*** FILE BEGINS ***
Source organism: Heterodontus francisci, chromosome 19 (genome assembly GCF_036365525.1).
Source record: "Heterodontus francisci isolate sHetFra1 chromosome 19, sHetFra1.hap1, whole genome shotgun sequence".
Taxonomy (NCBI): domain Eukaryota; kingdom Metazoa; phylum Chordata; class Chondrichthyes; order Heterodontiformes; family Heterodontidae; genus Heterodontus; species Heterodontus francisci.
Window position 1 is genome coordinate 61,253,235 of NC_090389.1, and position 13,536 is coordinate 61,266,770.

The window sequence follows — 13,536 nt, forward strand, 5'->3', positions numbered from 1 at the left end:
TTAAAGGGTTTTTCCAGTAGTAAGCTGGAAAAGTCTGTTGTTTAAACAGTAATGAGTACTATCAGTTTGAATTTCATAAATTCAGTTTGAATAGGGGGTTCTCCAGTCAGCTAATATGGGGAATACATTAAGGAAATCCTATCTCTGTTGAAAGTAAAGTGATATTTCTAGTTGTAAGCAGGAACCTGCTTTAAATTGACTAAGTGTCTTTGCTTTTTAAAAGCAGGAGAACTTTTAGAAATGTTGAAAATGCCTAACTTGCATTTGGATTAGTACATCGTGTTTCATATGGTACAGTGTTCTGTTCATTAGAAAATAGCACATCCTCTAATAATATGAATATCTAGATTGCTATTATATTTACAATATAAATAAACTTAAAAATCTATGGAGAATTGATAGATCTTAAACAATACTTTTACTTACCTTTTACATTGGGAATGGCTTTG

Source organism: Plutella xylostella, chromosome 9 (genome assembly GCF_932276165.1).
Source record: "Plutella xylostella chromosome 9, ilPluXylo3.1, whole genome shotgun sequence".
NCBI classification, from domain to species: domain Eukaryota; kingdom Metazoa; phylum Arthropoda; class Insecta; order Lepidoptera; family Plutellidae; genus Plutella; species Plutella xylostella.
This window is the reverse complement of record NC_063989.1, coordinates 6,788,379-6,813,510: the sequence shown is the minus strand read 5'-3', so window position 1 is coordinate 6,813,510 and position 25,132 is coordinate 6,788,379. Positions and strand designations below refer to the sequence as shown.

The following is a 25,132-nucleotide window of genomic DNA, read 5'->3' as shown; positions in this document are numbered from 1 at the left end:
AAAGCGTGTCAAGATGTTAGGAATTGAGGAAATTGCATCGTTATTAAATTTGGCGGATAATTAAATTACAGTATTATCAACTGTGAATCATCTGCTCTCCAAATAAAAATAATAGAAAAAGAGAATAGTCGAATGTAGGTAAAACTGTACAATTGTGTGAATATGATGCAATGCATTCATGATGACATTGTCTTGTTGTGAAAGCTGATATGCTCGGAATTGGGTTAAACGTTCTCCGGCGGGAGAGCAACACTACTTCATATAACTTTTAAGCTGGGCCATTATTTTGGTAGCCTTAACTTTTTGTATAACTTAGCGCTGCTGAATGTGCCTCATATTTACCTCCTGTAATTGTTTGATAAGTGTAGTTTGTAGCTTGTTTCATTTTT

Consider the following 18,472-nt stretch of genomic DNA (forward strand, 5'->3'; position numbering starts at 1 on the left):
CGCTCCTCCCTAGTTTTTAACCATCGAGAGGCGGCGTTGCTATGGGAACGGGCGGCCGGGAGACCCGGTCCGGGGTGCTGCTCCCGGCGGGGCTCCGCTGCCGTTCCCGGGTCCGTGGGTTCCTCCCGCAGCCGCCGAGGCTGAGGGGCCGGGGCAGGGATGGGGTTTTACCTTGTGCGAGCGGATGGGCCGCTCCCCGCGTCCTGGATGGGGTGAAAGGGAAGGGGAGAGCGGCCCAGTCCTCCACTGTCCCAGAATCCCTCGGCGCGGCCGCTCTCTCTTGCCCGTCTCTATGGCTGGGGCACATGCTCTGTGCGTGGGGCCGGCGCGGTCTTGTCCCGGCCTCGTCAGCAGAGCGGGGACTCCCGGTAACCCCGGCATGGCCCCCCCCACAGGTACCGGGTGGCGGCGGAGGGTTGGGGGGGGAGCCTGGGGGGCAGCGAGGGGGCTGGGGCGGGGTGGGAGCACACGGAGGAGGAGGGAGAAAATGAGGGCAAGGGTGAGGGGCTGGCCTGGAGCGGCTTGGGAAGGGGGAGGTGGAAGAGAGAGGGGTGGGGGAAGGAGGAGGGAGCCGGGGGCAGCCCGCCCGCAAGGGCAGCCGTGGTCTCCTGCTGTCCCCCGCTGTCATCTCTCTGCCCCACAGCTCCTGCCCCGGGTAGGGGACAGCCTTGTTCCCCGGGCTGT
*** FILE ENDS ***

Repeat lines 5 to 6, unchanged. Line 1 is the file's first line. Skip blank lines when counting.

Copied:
The window sequence follows — 13,536 nt, forward strand, 5'->3', positions numbered from 1 at the left end:
TTAAAGGGTTTTTCCAGTAGTAAGCTGGAAAAGTCTGTTGTTTAAACAGTAATGAGTACTATCAGTTTGAATTTCATAAATTCAGTTTGAATAGGGGGTTCTCCAGTCAGCTAATATGGGGAATACATTAAGGAAATCCTATCTCTGTTGAAAGTAAAGTGATATTTCTAGTTGTAAGCAGGAACCTGCTTTAAATTGACTAAGTGTCTTTGCTTTTTAAAAGCAGGAGAACTTTTAGAAATGTTGAAAATGCCTAACTTGCATTTGGATTAGTACATCGTGTTTCATATGGTACAGTGTTCTGTTCATTAGAAAATAGCACATCCTCTAATAATATGAATATCTAGATTGCTATTATATTTACAATATAAATAAACTTAAAAATCTATGGAGAATTGATAGATCTTAAACAATACTTTTACTTACCTTTTACATTGGGAATGGCTTTG